Editor’s Note: It opens in wide theatrical release September 8, 2017.
Every film comes with its set of baggage. Trailers that exist solely to hype up audiences, established fan communities, stories of on-site goings on, beloved source material…the list goes on. In the case of Andy Muschietti’s It, the baggage is immense. It not only has to fight the legion of book readers and die hard Stephen King devotees but also a slew of Tim Curry faithfuls committed to the 1990 TV miniseries, seeing Curry as the one true Pennywise. So what’s the read on Muschietti’s new It: it’s not half bad.
…the script from Chase Palmer, Cary Fukunaga, and Gary Dauberman is easily funnier than any previous iteration of It.
The sleepy town of Derry, Maine has a nasty habit of misplacing its children. In 1988, little Georgie Denbrough is excited to take his new paper boat for a spin. After getting help waterproofing the vessel from his big brother Bill, the SS Georgie sets sail in rain soaked suburban streets. Unfortunately, the boat gets away from Georgie and takes a spill into a sewer drain. It’s in that drain that Georgie meets Pennywise the Dancing Clown, the last being to whom Georgie will ever speak.
On a base level, a feature film adaptation of It needs to do two things: nail the coming-of-age notes intrinsic to the Losers Club’s journey and scare the holy hell out of its audience. Judging Muschietti’s It on these two factors alone, he answers the mail if only just. The Losers Club is not only the protagonists of It, but the very heart of the film. If we don’t come to care for these kids, the story doesn’t work, and if we don’t start to see ourselves in at least one of the members, the film would be missing a huge opportunity. More than anything else, Muscietti delivers on the Losers Club.
The casting is absolutely impeccable. Each and every child actor seems custom fit for the role, with Finn Wolfhard, Jack Dylan Grazer, and Sophia Lillis being the true standouts. The writing for this group of thirteen-year-olds is authentic, bringing the audience in as an unofficial eighth member of the Losers. It also highlights a hallmark of the story that often gets overlooked amid all of the clown terror: It is often very funny. In fact, the script from Chase Palmer, Cary Fukunaga, and Gary Dauberman is easily funnier than any previous iteration of It. That humor is a welcomed element of levity that solidifies the more human elements and is the main reason that the film is as enjoyable and entertaining as it is.
But then we do have to get to that second point: is It even all that scary? The answer is yes, although not in the way that is hoped. Stephen King’s It is overflowing with darkness. Pennywise’s malicious intents bleed into all of the corners of the book, making even lighter moments feel oddly foreboding. The specter of Pennywise looms over the novel and makes the act of reading it a chilling experience. This time around, the scares are mostly of the jump variety.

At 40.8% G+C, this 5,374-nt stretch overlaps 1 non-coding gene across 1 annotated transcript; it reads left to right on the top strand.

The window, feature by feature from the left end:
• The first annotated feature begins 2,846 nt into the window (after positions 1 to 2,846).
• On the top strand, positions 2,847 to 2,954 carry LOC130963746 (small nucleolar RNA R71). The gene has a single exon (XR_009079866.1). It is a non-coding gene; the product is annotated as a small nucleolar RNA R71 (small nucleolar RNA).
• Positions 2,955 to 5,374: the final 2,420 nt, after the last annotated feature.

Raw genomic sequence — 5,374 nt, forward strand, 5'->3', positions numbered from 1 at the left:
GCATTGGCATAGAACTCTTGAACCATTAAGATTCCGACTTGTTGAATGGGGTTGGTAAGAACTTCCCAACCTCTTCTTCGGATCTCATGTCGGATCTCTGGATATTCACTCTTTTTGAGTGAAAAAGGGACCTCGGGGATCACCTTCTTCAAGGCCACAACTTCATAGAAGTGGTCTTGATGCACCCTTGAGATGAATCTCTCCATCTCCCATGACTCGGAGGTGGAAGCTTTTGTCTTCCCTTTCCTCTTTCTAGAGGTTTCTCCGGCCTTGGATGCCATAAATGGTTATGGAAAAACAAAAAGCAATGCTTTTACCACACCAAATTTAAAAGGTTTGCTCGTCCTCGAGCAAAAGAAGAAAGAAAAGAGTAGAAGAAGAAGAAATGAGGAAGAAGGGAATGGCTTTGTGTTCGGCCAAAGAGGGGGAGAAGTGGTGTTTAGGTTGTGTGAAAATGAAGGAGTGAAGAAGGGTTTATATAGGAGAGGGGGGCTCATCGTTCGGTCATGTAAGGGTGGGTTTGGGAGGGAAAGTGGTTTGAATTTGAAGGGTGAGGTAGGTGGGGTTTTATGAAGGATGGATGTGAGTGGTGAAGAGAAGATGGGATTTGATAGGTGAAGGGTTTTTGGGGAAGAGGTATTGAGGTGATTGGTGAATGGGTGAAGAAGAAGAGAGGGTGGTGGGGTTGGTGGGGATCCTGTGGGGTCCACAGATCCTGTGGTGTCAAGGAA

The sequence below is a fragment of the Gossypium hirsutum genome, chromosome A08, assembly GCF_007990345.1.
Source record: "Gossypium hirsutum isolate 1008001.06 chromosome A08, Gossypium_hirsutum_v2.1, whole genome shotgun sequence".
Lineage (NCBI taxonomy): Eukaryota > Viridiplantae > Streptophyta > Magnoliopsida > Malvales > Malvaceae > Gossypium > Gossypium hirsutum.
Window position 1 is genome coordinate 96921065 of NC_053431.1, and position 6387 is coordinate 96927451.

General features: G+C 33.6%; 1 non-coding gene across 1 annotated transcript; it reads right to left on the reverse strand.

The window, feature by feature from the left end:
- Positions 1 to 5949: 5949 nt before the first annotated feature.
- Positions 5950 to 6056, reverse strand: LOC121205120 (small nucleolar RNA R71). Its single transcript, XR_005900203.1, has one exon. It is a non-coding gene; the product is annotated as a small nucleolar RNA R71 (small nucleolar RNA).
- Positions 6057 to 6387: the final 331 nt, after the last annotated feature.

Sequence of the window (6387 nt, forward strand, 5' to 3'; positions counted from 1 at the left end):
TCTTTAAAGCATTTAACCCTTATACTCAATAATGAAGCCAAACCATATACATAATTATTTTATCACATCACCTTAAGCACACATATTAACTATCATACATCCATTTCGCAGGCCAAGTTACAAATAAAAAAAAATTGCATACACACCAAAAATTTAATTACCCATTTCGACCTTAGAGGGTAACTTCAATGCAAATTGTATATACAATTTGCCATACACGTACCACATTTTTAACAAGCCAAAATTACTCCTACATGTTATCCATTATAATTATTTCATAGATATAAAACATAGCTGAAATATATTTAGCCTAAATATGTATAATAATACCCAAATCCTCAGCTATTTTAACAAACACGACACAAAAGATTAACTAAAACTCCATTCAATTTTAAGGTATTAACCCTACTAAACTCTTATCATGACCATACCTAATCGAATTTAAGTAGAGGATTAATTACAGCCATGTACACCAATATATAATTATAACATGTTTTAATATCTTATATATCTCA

Much of the dread of the novel has gone away, which makes the experience of the film much more uneven. Pennywise’s character design and Bill Skarsgård’s performance is disturbing front-to-back, but as soon as he leaves the screen so goes any sense of doom. It should make your skin crawl the entire time, even when laughter gets the best of you, but in the film you can anticipate just when you need to clench your armrest. By relying entirely on jump scares, and often forecasting them blatantly, the horror elements of the film end up feeling a bit one-note. For a story where the main villain is a shapeshifter, that’s a problem.
By relying entirely on jump scares, and often forecasting them blatantly, the horror elements of the film end up feeling a bit one-note.
The story suffers in a similar manner. The coming-of-age sections and the scares come across like two separate pieces. There is little cohesion between the two and as a result, any sense of crescendo is nearly non-existent. At times, it felt like Muschietti, while clearly a fan of the novel, was merely checking boxes. Creepy house on Niebolt Street? Check. Eddie’s aspirator and the occasional Richie voice? Check and check. Henry Bowers losing his goddamn mind? Checkarooni. The problem is that while all of the pieces are there, they never get put together in a manner that is satisfying. Rather than feeling as if the Losers are being forced to an inevitable point of action, both with Pennywise and the need to grow up, we just hop from scene to scene.
There is plenty to like in the latest version of It. The casting and performances from the central Losers Club is so good that I often found myself enjoying them more than I had in the book. The charm of the cast and the wit of the script makes it one of the most surprisingly funny films to come out this year. Balancing that is a truly upsetting performance from Bill Skarsgård that allows often predictable jump scares to still do their job. But as a complete film, It leaves you wanting. The pieces don’t ever fully come together and much of the emotional punches get drained as a result. It should make you feel gross, having you leave the theater in a funk. Instead, It is much like walking through a haunted house. Sure, you were scared here and there, but the feeling was fleeting and not a whole lot different from that last haunted house.
It should make you feel gross, having you leave the theater in a funk. Instead, It is much like walking through a haunted house. Sure, you were scared here and there, but the feeling was fleeting and not a whole lot different from that last haunted house.